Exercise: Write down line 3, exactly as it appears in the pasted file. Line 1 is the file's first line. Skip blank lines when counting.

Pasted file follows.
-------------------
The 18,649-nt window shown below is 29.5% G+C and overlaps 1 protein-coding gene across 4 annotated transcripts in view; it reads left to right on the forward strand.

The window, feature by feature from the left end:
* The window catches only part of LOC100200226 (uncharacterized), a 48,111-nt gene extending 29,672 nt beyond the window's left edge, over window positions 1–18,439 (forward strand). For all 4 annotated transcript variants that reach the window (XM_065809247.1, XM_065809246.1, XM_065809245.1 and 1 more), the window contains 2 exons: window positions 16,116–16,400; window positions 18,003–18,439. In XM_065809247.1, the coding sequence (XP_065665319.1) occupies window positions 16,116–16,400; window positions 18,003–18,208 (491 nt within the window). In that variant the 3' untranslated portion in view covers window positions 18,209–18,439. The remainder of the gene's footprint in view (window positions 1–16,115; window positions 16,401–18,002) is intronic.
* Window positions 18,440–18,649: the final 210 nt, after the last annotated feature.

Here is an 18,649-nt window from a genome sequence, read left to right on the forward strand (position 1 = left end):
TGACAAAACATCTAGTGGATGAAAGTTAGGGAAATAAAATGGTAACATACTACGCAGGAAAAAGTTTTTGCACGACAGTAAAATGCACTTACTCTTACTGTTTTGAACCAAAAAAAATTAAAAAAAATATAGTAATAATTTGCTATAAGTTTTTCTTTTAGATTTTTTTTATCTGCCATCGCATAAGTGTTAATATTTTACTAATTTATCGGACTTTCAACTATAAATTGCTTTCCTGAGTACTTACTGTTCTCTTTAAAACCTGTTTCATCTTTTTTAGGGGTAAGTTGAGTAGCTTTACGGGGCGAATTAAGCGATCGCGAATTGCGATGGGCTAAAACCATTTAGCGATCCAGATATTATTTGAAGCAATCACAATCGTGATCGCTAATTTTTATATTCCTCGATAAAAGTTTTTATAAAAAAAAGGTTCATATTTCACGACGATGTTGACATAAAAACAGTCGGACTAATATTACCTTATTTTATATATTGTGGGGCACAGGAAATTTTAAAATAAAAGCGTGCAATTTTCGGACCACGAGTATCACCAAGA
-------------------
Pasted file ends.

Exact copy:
* The window catches only part of LOC100200226 (uncharacterized), a 48,111-nt gene extending 29,672 nt beyond the window's left edge, over window positions 1–18,439 (forward strand). For all 4 annotated transcript variants that reach the window (XM_065809247.1, XM_065809246.1, XM_065809245.1 and 1 more), the window contains 2 exons: window positions 16,116–16,400; window positions 18,003–18,439. In XM_065809247.1, the coding sequence (XP_065665319.1) occupies window positions 16,116–16,400; window positions 18,003–18,208 (491 nt within the window). In that variant the 3' untranslated portion in view covers window positions 18,209–18,439. The remainder of the gene's footprint in view (window positions 1–16,115; window positions 16,401–18,002) is intronic.